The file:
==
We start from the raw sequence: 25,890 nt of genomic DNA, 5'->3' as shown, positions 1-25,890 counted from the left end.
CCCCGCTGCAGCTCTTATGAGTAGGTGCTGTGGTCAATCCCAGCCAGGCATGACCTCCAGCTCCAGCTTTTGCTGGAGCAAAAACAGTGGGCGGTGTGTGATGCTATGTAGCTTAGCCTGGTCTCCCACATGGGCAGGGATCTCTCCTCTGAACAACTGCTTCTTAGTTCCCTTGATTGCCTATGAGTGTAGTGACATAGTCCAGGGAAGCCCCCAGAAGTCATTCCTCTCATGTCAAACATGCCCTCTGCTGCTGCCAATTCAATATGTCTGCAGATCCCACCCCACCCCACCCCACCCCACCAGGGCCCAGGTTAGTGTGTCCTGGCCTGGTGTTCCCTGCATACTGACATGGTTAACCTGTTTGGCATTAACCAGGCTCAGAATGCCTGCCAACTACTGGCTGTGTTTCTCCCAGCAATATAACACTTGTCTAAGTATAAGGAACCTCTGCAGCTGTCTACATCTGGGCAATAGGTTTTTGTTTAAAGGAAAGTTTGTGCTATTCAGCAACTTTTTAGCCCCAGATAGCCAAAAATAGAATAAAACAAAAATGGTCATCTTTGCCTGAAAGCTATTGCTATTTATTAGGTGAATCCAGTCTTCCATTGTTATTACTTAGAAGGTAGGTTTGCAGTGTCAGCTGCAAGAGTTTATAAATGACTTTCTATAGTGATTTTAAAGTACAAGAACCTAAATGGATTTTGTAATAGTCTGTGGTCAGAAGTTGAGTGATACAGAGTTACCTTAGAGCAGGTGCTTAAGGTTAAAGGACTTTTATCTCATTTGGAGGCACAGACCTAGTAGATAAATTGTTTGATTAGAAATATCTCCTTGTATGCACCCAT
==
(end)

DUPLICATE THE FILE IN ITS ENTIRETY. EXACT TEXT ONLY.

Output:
We start from the raw sequence: 25,890 nt of genomic DNA, 5'->3' as shown, positions 1-25,890 counted from the left end.
CCCCGCTGCAGCTCTTATGAGTAGGTGCTGTGGTCAATCCCAGCCAGGCATGACCTCCAGCTCCAGCTTTTGCTGGAGCAAAAACAGTGGGCGGTGTGTGATGCTATGTAGCTTAGCCTGGTCTCCCACATGGGCAGGGATCTCTCCTCTGAACAACTGCTTCTTAGTTCCCTTGATTGCCTATGAGTGTAGTGACATAGTCCAGGGAAGCCCCCAGAAGTCATTCCTCTCATGTCAAACATGCCCTCTGCTGCTGCCAATTCAATATGTCTGCAGATCCCACCCCACCCCACCCCACCCCACCAGGGCCCAGGTTAGTGTGTCCTGGCCTGGTGTTCCCTGCATACTGACATGGTTAACCTGTTTGGCATTAACCAGGCTCAGAATGCCTGCCAACTACTGGCTGTGTTTCTCCCAGCAATATAACACTTGTCTAAGTATAAGGAACCTCTGCAGCTGTCTACATCTGGGCAATAGGTTTTTGTTTAAAGGAAAGTTTGTGCTATTCAGCAACTTTTTAGCCCCAGATAGCCAAAAATAGAATAAAACAAAAATGGTCATCTTTGCCTGAAAGCTATTGCTATTTATTAGGTGAATCCAGTCTTCCATTGTTATTACTTAGAAGGTAGGTTTGCAGTGTCAGCTGCAAGAGTTTATAAATGACTTTCTATAGTGATTTTAAAGTACAAGAACCTAAATGGATTTTGTAATAGTCTGTGGTCAGAAGTTGAGTGATACAGAGTTACCTTAGAGCAGGTGCTTAAGGTTAAAGGACTTTTATCTCATTTGGAGGCACAGACCTAGTAGATAAATTGTTTGATTAGAAATATCTCCTTGTATGCACCCAT